White has made it clear there’s a place for Askren in UFC. But if Askren stayed, his back would be against the wall with two straight losses.
Let’s look at how Fortunes Changed for Five Stars of Saturday’s show.
DEMIAN MAIA - Maia (28-9), at 41, looked in his best shape in years. The win puts him in second place in UFC history with 22 career Octagon wins, one behind Donald Cerrone. His durability is unquestioned, as in his lengthy career he has only been finished once, and that was more than a decade ago.
With a high profile win against Askren, Maia isn’t far from the top of the heap in the division, but he is hurt by the fact that he has losses to the current champion (Usman), the next challenger (Covington) and the previous champion (Tyron Woodley).
He asked for Diego Sanchez (29-12) next. Sanchez has a name, and is one of the most exciting fighters on the roster. Sanchez isn’t considered near his level at the current time. If Maia’s goal is to do one fight with Sanchez, given that both have been around for so long and never faced each other, it is understandable.
If his goal is to reach the top of the mountain, which would make an unbelievable story at his age, Sanchez doesn’t get him there. If he’s looking for a step up, Leon Edwards (18-3) is the pick. If he’s looking for an intriguing fight, Michael Chiesa (16-4), who has shown great groundwork, is a good next fight.
BEN ASKREN - There is a ready-made fight for Askren (19-2) should he continue which would be Covington (15-1), if he were to lose the title fight to Usman. It may have the upside in a win that Askren will see value in returning. If Covington wins the title, Usman would be a possibility as well. If those two are seen as two highly ranked for a guy with two straight losses, then it’s best to go for the exciting grappling, a category Gunnar Nelson (17-5-1) fits into.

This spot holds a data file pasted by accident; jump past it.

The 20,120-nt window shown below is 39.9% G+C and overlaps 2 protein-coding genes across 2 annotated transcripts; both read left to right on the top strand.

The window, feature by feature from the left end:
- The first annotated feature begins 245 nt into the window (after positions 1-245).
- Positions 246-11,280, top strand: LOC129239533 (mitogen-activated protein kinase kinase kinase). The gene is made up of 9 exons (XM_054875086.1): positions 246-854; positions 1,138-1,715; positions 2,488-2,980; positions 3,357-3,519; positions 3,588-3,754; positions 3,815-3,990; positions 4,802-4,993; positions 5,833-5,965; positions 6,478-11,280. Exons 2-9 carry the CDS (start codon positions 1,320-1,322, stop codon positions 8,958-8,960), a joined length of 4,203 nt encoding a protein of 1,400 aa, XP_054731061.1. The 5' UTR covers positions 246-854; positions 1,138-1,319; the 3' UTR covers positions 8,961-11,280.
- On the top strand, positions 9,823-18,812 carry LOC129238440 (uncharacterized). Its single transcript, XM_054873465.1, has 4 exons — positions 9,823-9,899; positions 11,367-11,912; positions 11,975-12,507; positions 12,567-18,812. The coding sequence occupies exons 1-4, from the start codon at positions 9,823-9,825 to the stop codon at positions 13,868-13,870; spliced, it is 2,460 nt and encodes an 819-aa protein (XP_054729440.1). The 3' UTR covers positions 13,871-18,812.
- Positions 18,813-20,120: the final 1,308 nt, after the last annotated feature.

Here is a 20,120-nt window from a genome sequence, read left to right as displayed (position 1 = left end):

CYRIL GANE - Gane (5-0) is one of the most intriguing heavyweight prospects since Francis Ngannou. He showed wicked skill, particularly in his body kicks, the likes you don’t usually see in heavyweights, and he got a win by submission with a heel hook on the mat when Don’Tale Mayes (7-3) somehow was able to withstand all the brutality that his body was taking.
The key is not to see this potential and then rush in with more experienced fighters. If anything, Gane is the perfect opponent for Greg Hardy (5-1). It would be a showcase fight because of Hardy’s name and controversial nature. Hardy would still have to survive Alexander Volkov on Nov. 9 in Moscow. Even if Hardy loses, which is likely, that doesn’t preclude the value of him facing Gane.
SERGEI PAVLOVICH - Pavlovich, another heavyweight, moved to 14-1 on Saturday with a first round stoppage win over Maurice Greene (8-3). A good next opponent would be Sergey Spivak (10-1) or Augusto Sakai (14-1-1).